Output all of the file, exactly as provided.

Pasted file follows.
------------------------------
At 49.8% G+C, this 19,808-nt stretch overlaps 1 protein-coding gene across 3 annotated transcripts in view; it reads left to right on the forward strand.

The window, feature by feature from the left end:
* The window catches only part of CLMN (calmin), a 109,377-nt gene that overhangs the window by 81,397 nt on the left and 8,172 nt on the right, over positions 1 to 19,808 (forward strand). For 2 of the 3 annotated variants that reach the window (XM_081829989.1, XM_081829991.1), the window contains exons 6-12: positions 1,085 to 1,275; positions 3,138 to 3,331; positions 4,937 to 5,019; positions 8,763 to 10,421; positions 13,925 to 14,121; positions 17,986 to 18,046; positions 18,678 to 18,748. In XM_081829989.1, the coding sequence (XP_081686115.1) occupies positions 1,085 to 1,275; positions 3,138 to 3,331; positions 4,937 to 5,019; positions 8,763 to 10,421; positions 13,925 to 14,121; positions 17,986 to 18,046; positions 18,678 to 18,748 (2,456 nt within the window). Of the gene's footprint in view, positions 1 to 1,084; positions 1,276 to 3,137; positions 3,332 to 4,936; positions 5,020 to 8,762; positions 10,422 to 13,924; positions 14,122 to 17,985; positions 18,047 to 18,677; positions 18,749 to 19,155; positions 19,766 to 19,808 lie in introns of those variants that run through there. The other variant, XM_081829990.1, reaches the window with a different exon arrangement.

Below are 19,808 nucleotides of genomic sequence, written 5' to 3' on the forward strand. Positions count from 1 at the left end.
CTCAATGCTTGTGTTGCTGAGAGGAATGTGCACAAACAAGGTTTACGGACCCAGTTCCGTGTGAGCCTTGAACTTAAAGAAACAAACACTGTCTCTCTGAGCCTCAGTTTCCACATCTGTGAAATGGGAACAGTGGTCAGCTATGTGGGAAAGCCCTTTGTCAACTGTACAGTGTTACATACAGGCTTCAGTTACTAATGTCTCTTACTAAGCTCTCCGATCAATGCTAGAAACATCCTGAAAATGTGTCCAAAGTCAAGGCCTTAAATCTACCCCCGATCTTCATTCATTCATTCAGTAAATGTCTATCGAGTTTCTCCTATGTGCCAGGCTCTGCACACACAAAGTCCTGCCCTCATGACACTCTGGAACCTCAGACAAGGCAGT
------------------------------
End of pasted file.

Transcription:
At 49.8% G+C, this 19,808-nt stretch overlaps 1 protein-coding gene across 3 annotated transcripts in view; it reads left to right on the forward strand.

The window, feature by feature from the left end:
* The window catches only part of CLMN (calmin), a 109,377-nt gene that overhangs the window by 81,397 nt on the left and 8,172 nt on the right, over positions 1 to 19,808 (forward strand). For 2 of the 3 annotated variants that reach the window (XM_081829989.1, XM_081829991.1), the window contains exons 6-12: positions 1,085 to 1,275; positions 3,138 to 3,331; positions 4,937 to 5,019; positions 8,763 to 10,421; positions 13,925 to 14,121; positions 17,986 to 18,046; positions 18,678 to 18,748. In XM_081829989.1, the coding sequence (XP_081686115.1) occupies positions 1,085 to 1,275; positions 3,138 to 3,331; positions 4,937 to 5,019; positions 8,763 to 10,421; positions 13,925 to 14,121; positions 17,986 to 18,046; positions 18,678 to 18,748 (2,456 nt within the window). Of the gene's footprint in view, positions 1 to 1,084; positions 1,276 to 3,137; positions 3,332 to 4,936; positions 5,020 to 8,762; positions 10,422 to 13,924; positions 14,122 to 17,985; positions 18,047 to 18,677; positions 18,749 to 19,155; positions 19,766 to 19,808 lie in introns of those variants that run through there. The other variant, XM_081829990.1, reaches the window with a different exon arrangement.

Below are 19,808 nucleotides of genomic sequence, written 5' to 3' on the forward strand. Positions count from 1 at the left end.
CTCAATGCTTGTGTTGCTGAGAGGAATGTGCACAAACAAGGTTTACGGACCCAGTTCCGTGTGAGCCTTGAACTTAAAGAAACAAACACTGTCTCTCTGAGCCTCAGTTTCCACATCTGTGAAATGGGAACAGTGGTCAGCTATGTGGGAAAGCCCTTTGTCAACTGTACAGTGTTACATACAGGCTTCAGTTACTAATGTCTCTTACTAAGCTCTCCGATCAATGCTAGAAACATCCTGAAAATGTGTCCAAAGTCAAGGCCTTAAATCTACCCCCGATCTTCATTCATTCATTCAGTAAATGTCTATCGAGTTTCTCCTATGTGCCAGGCTCTGCACACACAAAGTCCTGCCCTCATGACACTCTGGAACCTCAGACAAGGCAGT